…potential insights. That’s approximately the number of all grains of sand on Earth. (And we’re still talking about one company, one day). And that’s just sales data, which is relatively sparse. With IoT and its millions of sensors logging minutiae truths every few seconds, these numbers go through the roof again.
Who Else Has Noticed?
In the meantime, the world at large is discussing truth decay. The “fake news” phenomenon has escalated into a complete Donald Trump’s Fake News Awards. Post-truth became the Oxford Dictionaries Word of the Year in 2016. And Cambridge Analytica proved that a data-driven campaign can create fantastical realities. Twice.
It can at times feel like an intellectual apocalypse. As a breakdown of the venerable, time-honoured navigation by truth. A mortal threat to democracy, the Western way of life, and, above all, those highly skilled in Oxbridge-style debating. An uprising of the uneducated, who are unable to grasp truth, but ferociously vote with their like button.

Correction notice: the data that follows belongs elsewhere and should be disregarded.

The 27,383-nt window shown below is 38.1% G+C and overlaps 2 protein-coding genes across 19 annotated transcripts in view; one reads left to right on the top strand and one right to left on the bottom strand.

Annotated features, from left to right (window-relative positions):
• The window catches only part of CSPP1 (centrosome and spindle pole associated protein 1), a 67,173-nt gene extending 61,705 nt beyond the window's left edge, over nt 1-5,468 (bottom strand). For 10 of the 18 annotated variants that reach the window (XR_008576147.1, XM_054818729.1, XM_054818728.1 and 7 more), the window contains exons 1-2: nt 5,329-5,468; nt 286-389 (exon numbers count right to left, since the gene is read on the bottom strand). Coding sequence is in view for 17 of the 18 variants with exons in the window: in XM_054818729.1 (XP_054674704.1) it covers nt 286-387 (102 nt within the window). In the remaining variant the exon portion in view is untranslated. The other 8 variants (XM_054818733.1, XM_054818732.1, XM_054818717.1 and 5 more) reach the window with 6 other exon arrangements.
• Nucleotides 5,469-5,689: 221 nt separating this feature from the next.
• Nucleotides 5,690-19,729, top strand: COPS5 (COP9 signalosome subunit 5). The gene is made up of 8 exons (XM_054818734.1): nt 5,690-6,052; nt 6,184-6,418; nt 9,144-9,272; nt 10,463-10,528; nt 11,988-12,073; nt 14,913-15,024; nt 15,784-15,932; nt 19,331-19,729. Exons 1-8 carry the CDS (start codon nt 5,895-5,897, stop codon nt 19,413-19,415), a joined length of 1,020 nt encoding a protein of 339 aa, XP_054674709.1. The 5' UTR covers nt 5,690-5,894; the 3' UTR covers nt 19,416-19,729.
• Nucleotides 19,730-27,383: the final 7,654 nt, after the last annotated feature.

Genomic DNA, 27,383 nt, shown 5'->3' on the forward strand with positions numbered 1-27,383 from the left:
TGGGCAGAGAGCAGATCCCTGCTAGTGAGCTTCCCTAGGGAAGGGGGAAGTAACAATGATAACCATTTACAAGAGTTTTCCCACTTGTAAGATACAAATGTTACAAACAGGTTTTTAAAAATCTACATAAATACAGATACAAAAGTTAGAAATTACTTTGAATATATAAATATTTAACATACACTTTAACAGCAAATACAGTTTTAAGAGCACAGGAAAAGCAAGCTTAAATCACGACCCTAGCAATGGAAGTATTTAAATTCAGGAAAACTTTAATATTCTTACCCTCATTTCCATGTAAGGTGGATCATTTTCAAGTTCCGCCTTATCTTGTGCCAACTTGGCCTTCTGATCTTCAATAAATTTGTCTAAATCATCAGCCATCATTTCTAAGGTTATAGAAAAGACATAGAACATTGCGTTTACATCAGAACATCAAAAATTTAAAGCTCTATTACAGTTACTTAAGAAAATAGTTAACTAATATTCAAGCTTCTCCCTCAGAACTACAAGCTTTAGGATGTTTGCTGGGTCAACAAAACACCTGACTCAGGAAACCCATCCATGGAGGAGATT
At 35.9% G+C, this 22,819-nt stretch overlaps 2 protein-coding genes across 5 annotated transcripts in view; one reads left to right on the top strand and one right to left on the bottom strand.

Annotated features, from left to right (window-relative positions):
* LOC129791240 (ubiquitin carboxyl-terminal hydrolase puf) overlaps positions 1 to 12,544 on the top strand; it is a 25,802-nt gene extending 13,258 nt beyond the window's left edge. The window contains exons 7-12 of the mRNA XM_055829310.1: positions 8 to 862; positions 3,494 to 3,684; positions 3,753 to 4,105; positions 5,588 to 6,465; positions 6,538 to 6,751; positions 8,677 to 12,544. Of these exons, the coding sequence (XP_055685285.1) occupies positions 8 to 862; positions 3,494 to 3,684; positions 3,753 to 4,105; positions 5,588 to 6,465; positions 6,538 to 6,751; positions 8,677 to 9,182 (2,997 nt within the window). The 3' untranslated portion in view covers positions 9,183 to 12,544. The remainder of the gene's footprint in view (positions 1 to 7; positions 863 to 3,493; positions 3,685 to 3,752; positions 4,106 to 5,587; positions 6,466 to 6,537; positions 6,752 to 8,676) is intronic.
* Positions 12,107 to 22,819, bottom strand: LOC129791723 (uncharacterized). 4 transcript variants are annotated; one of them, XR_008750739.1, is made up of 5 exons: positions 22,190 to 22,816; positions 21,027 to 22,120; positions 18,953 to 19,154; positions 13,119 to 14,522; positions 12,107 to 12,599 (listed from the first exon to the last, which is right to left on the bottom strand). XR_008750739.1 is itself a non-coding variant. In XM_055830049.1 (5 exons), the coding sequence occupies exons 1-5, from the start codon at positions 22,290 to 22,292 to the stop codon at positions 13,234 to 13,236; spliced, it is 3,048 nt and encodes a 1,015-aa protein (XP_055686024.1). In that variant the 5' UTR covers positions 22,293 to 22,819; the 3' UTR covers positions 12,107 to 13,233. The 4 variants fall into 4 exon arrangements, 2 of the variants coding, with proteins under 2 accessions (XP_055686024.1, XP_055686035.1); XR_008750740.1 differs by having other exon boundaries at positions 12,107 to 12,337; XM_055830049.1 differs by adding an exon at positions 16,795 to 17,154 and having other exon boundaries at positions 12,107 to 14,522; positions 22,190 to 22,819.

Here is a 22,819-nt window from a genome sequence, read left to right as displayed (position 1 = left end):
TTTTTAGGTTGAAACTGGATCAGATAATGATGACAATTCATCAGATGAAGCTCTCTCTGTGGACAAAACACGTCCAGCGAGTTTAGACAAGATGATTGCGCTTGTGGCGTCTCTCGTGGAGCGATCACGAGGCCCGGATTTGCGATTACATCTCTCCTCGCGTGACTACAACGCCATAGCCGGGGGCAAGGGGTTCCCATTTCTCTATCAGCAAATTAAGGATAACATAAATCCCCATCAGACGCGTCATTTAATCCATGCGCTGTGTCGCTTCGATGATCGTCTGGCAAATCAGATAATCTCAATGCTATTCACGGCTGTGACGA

The dramatic, fear-infused, post-truth debate has a strong parallel with what’s happening in the world of business intelligence.
Back To Business
The sheer (and exponentially rising) volume of available information says loud and clear: We no longer have a scarcity of truth. We have a life-threatening, disorienting over-abundance.
The business effect is managers receiving 70-page PDFs every Monday morning, full of charts and 80+ KPIs. Hundreds of reports that no-one looks at. Dashboards full of useless noise. Data lakes turning into data swamps. Business analysts drowning under requests. Business users spending hours drilling and or ignoring the reports altogether. “Decreased productivity” is a euphemism. We hear it in virtually every company we go to – and almost invariably on the third meeting when the ice melts a little.
Current business intelligence tools are not built for an avalanche of data.
The deeper effect is this:
When dealing with a million new pieces of information per day, the mere fact that something is true no longer constitutes a sufficient selection criterion.
Not only has so much data diminishing value. It’s the value of truth – as a navigation device – that’s vanished. It’s gone forever, just as the value of speaking Latin, clock towers and arranged marriages.
Brave New World
So how is business done post-truth? How does one analyse 50 million search requests? They are all equally true. But what’s important?